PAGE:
Usher syndrome

Usher syndrome is the most common autosomal recessive disorder resulting in a combination of deafness and progressive vision loss. Up to three subtypes of the syndrome are known to be caused by 10 different genes.

Usher syndrome is an autosomal recessive disorder characterized by the presence of sensorineural deafness accompanied by retinitis pigmentosa and progressive vision loss. It accounts for 3% to 6% of cases of congenital deafness and is the most common cause of genetic deafblindness.

This disease is classified into 3 clinical types according to severity and timing of onset of symptoms. In addition, Usher syndrome is a genetically heterogeneous disorder in which 10 genes have been described that can cause it and 6 other genes that are related.

The prevalence of the syndrome is estimated at approximately 3-6.2 cases per 100,000 population.


Usher syndrome type I (USH1) (40% of cases): characterised by profound sensorineural deafness, bilateral vestibular areflexia or absence of response of the vestibular nerves found in the inner ear of both ears and onset of retinitis pigmentosa during adolescence.

Usher syndrome type II (USH2) (60% of cases): Sensorineural deafness occurs, ranging in severity from moderate to severe. Retinitis pigmentosa develops during the second decade of life and vestibular function is normal.

Usher syndrome type III (USH3) (<3% of cases): progressive, postlingual sensorineural deafness occurs, with onset of retinitis pigmentosa and vestibular dysfunction varying, usually from 20-30 years of age.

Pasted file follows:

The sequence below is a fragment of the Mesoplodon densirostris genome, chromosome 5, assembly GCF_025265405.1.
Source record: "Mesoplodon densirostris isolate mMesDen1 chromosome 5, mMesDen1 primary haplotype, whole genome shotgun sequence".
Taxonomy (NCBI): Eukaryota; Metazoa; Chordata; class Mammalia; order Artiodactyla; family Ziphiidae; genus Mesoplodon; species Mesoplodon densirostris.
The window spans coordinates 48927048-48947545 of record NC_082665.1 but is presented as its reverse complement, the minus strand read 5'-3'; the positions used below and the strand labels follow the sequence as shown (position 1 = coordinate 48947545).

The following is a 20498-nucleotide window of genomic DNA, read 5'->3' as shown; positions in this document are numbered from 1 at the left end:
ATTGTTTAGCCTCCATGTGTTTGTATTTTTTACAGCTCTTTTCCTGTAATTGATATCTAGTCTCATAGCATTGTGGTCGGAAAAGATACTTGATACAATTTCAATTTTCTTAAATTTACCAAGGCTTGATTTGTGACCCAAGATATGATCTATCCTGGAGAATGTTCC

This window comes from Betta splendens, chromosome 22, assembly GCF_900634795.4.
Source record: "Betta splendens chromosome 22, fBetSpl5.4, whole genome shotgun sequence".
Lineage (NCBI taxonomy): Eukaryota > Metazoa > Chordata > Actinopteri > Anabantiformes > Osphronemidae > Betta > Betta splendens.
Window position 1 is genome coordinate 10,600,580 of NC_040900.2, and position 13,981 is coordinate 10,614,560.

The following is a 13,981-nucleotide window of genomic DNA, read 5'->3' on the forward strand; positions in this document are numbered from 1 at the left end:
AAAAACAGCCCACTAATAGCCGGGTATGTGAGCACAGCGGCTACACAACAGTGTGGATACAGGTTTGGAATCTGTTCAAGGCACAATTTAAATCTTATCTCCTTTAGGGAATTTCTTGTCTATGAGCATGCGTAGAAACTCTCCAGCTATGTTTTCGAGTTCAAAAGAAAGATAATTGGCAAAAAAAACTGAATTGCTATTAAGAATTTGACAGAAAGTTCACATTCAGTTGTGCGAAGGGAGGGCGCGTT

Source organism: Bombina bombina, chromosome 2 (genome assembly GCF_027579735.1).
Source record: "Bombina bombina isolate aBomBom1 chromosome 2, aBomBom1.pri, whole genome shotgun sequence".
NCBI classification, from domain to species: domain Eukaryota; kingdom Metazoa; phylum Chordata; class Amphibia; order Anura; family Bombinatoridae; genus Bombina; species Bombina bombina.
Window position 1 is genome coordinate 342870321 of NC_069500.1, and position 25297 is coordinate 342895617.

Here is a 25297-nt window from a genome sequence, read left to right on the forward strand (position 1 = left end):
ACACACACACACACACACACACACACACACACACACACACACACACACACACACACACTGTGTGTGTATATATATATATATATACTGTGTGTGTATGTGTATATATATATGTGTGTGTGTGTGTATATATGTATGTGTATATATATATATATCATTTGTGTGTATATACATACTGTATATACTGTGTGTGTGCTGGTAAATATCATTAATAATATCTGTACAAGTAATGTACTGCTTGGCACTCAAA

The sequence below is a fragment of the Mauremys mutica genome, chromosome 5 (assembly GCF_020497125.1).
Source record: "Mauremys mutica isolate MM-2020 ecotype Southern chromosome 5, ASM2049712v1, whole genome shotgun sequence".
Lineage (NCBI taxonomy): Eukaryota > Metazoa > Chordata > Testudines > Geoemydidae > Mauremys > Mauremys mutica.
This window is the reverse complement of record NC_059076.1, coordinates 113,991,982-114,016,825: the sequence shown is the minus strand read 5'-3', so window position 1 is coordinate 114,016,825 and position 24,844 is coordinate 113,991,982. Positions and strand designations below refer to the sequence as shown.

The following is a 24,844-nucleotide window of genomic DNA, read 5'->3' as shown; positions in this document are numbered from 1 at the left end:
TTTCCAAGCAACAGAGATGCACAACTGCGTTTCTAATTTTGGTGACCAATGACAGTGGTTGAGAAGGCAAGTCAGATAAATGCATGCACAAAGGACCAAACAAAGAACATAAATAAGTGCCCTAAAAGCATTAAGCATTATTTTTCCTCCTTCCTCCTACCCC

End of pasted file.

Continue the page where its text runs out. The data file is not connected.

There are patients who may not fit this classification and are considered to have atypical Usher syndrome.

Disease management

For USH1, it is recommended to stimulate residual hearing and accustom the infant to auditory stimulation. Cochlear implantation should be considered. If families opt for nonauditory communication, educators specializing in sign language and interpreting tactile signs (once visual loss occurs) should be used.

Early hearing and speech training may be used in USH2. Also, the option of cochlear implantation should be considered for children with incomplete speech and adults with severe or profound hearing loss.

The symptoms of retinitis pigmentosa can be managed with standard treatment when they appear.

Genes analyzed



Castiglione A, Möller C. Usher Syndrome. Audiol Res. 2022 Jan 11;12(1):42-65.

Fuster-García C, García-Bohórquez B, Rodríguez-Muñoz A, et al. Usher Syndrome: Genetics of a Human Ciliopathy. Int J Mol Sci. 2021 Jun 23;22(13):6723.

Koenekoop RK, Arriaga MA, Trzupek KM, et al. Usher Syndrome Type I. 1999 Dec 10 [updated 2020 Oct 8]. In: Adam MP, Mirzaa GM, Pagon RA, Wallace SE, Bean LJH, Gripp KW, Amemiya A, editors. GeneReviews® [Internet]. Seattle (WA): University of Washington, Seattle; 1993-2023.

Koenekoop R, Arriaga M, Trzupek KM, et al. Usher Syndrome Type II. 1999 Dec 10 [updated 2020 Oct 22]. In: Adam MP, Mirzaa GM, Pagon RA, Wallace SE, Bean LJH, Gripp KW, Amemiya A, editors. GeneReviews® [Internet]. Seattle (WA): University of Washington, Seattle; 1993-2023.

Haven't you taken a DNA test yet?

Get your genetic test and find out all about yourself.

Starter DNA test

Ancestry, Traits and Wellness

Advanced DNA test

Health, Ancestry, Traits and Wellness

The DNA test you were looking for